Expanding Potential for Chaos : Multimedia: The Costa Mesa firm, recently sold to a software maker, will be able to publish its own video games and tap into a larger distribution network.


As Orange County millionaires go, Allen Adham and Michael Morhaime are mere youngsters. In another circle, the two entrepreneurs are elder statesmen.

Adham, 27, and Morhaime, 26, sold their video game development company, Chaos Studios Inc., for $6.75 million two weeks ago. Chaos--now a subsidiary of Davidson & Associates, a Torrance-based educational software maker--has a crew of 19 “cool nerds” whose average age is 24 1/2 years.

The mind-set at Chaos is just as young. The company is attuned to Generation X, the game-obsessed descendants of the baby boomers. That is how little-known Chaos caught the attention of the bigger company.


“Everyone in our company is really passionate about video games,” said Adham, who did not begin taking a salary--or a vacation--until last year. “We are all fanatic game players. We are the target market, and that gives us an advantage in knowing what is going to sell. I watch cartoons Saturday morning . . . because I like them, not just for a job.”

It took only three years for college buddies Adham and Morhaime to turn their fanaticism into a multimillion-dollar windfall. Fearful of outgrowing their creativity, they went for the deal because they were promised independence.

The agreement also gives both companies more clout in the fast-changing multimedia industry, where alliances are announced almost every day as movie studios, game publishers and others jockey to build the next creative juggernaut.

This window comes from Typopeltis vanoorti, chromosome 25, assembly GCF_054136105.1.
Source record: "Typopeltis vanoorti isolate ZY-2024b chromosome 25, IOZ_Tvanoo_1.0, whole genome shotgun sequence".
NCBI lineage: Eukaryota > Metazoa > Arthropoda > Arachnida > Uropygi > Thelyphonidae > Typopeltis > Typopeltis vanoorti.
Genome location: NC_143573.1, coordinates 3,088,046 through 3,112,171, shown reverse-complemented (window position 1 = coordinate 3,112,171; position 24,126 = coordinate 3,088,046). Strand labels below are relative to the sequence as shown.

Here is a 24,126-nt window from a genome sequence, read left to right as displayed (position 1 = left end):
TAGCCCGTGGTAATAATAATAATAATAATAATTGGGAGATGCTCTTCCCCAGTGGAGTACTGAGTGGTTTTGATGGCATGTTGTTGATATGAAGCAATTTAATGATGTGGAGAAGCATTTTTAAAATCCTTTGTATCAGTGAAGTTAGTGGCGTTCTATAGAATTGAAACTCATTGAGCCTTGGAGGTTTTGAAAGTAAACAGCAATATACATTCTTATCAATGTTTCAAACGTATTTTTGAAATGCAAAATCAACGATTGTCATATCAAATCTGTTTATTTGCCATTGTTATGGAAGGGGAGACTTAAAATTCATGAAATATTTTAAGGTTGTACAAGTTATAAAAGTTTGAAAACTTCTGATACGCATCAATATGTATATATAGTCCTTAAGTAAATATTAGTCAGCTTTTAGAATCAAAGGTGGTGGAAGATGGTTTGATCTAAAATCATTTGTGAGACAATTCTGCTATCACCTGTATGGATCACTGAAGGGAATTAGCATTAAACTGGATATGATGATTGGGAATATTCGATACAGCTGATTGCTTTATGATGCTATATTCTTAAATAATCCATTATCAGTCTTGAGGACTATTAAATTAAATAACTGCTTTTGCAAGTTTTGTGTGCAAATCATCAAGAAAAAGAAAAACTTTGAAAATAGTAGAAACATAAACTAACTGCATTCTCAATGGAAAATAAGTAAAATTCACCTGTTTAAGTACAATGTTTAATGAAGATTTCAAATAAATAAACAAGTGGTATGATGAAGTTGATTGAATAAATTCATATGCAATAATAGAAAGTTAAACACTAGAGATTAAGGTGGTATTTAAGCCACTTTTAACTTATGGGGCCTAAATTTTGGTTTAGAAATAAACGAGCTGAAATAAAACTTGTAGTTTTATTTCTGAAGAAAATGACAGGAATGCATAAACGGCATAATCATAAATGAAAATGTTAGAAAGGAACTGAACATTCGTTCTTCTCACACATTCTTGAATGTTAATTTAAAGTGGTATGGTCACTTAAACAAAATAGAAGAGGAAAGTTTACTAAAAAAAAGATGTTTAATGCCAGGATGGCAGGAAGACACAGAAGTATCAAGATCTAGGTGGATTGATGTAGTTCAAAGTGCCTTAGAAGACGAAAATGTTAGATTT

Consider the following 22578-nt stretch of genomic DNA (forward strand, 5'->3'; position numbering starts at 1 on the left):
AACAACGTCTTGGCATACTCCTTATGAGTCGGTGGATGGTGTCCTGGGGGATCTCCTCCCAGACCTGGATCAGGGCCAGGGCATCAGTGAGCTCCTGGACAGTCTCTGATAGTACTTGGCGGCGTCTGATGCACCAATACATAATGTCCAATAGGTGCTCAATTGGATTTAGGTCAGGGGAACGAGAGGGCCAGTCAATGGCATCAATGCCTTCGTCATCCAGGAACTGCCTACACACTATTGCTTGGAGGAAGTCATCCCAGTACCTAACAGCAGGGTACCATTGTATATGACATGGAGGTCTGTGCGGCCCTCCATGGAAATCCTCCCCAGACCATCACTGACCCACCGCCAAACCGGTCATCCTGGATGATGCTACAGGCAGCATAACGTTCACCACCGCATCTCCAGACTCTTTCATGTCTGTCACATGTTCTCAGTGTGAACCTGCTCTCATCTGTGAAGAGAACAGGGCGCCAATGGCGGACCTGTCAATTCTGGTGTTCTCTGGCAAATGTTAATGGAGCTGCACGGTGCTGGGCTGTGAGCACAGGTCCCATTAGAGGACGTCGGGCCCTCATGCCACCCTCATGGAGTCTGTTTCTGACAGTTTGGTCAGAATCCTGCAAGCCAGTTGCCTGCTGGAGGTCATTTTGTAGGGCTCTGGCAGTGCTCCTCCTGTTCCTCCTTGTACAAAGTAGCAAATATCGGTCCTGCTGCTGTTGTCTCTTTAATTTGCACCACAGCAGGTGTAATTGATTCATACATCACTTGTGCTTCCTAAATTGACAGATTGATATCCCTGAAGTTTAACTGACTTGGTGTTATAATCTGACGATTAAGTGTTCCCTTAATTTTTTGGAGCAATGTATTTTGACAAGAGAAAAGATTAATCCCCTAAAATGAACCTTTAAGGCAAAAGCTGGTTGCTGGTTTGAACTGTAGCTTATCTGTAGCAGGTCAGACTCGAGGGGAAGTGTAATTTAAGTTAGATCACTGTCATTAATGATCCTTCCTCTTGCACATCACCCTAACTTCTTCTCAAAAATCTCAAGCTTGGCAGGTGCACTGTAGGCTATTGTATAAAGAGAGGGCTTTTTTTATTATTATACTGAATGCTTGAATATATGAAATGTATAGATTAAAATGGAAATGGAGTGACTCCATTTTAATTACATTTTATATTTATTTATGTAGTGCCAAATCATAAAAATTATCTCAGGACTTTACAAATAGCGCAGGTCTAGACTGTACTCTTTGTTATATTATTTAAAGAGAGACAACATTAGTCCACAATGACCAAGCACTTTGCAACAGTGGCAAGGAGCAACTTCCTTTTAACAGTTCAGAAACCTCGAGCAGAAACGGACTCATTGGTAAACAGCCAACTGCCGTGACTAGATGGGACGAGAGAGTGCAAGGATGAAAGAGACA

“It’s a real smart move for Davidson to move from education into entertainment software,” said Michael Wallace, an analyst at investment bank UBS Securities in New York. “They bought talent, and the price they paid is a sign of the potential. From the Chaos view, they can do their own projects now and get a much larger company to distribute them.”


Chaos’ roots are in Orange County’s video game development network, which is much like the network of subcontractors in Southern California that grew up around large defense companies.

Scores of video game publishers known as licensees--among them are Sunsoft Inc. in Cypress, Virgin Interactive Entertainment in Irvine and Interplay Productions Inc., also in Irvine--have emerged in the past five years as leading independent game producers.


Those companies, which produce and sell games for the Sega of America and Nintendo systems, in turn subcontract much of their development work to another tier of players, the cottage industry known as software developers.

Adham broke into the industry a decade ago by starting at the bottom as a programmer working as an independent contractor. He made good money from those summer jobs during his high school and college years.

“Those were the good old days when one or two people could design a game themselves,” he said. “Back then it was easy. You just had to have the desire. It was like taking an idea and writing a book. Now it’s more like making a movie, requiring seven to eight people with different skills.”

On graduating from UCLA in December, 1990, with a computer science degree, Adham received $10,000 from his parents to go to Europe. He used the money instead to start a video game company, Silicon & Synapse--the predecessor of Chaos. Morhaime, who also got seed money from his parents, joined Adham. Another friend, Frank Pearce, completed the founding trio.